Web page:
Part of a Bronze Age axe made from picrite rock
Archaeologists are hoping to unearth evidence of what they believe to have been one of Bronze Age Britain's largest axe-making "factories".
Clwyd-Powys Archaeological Trust (CPAT) said the axes, made from a distinctive type rock - known as picrite - had been found throughout the country.
A three-week survey at the 4,000-year-old site will start soon in Hyssington, near Welshpool, Powys.
The trust's Chris Martin said it may have been a large industrial centre.
The trust carried out a preliminary survey last year, but it did not uncover the factory site.
However, it said test results from 2007 proved that picrite had been mined in an area known locally as Cwm Mawr, and a study in the 1950s had suggested it was an area where axes had been made.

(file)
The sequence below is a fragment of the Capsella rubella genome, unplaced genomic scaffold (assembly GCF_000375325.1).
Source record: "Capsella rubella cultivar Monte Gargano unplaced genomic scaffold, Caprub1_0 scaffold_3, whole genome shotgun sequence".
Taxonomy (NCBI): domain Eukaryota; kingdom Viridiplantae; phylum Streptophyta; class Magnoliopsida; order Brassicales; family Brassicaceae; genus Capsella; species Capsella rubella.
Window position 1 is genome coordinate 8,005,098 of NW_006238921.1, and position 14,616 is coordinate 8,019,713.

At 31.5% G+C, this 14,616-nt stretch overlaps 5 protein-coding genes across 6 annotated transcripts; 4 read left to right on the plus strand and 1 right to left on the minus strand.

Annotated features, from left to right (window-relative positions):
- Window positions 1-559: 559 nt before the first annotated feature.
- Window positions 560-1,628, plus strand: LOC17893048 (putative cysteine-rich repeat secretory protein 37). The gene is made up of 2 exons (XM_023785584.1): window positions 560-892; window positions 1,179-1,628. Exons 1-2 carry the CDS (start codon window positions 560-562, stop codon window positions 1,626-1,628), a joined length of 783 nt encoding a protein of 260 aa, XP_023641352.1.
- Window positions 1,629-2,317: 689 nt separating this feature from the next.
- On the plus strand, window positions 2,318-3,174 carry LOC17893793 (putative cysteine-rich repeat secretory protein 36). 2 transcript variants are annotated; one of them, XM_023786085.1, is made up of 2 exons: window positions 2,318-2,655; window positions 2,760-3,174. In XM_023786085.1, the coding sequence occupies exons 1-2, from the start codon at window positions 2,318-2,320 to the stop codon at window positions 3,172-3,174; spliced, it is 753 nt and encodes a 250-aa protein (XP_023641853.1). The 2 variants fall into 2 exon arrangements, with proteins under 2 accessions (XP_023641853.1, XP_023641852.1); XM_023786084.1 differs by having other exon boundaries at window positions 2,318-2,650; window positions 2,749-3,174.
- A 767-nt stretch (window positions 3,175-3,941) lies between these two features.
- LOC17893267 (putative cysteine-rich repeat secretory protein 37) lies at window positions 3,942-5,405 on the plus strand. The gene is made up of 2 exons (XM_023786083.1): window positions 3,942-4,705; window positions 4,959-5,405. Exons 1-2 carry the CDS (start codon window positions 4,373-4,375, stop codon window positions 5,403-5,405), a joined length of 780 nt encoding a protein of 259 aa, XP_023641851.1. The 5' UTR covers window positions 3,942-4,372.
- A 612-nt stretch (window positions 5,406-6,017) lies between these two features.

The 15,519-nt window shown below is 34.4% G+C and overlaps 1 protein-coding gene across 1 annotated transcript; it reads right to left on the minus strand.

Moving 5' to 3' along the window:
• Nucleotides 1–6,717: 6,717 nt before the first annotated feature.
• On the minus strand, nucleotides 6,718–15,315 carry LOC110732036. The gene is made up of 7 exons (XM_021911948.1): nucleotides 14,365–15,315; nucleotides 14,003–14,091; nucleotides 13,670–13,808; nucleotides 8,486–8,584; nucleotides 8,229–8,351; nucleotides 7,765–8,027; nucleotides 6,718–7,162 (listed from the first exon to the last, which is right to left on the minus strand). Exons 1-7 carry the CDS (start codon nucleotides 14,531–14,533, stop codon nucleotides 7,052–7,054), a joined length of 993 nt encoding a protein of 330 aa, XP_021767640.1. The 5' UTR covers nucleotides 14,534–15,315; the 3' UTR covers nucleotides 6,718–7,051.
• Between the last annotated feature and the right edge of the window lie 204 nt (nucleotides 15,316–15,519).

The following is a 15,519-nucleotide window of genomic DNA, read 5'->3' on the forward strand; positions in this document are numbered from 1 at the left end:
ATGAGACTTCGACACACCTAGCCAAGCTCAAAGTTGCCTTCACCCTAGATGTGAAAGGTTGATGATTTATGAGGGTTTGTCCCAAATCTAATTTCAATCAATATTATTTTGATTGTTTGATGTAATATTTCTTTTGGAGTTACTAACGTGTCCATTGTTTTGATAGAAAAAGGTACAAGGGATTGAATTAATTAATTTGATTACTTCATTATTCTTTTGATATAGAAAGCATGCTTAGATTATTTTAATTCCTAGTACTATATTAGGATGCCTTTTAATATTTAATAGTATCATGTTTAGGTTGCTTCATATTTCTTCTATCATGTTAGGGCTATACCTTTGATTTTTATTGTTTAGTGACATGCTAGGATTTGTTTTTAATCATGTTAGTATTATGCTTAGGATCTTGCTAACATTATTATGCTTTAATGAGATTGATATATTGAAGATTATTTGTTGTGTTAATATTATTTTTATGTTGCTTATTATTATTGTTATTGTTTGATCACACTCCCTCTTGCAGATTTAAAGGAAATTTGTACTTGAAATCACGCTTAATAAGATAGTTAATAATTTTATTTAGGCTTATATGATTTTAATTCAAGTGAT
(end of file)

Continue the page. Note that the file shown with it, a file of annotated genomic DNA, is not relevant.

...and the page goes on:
Archaeologist Mr Martin added: "The axes are more commonly found in the border areas and the West Midlands, but they have been found throughout Britain, as far apart as Devon and Cornwall and the north of England.
"As the axes have been found around Britain it suggests they were exported in quite large numbers.
"As for their uses, we're not sure if the axes were used to split logs or split heads or just used for ceremonial duties."
Mr Martin said they were fairly distinctive because they were made of a certain type of picrite rock, which could be traced back to the Cwm Mawr area.
"We assume that quite a few people worked at the site and in terms of the Bronze Age it could have been quite a big industrial centre," he said.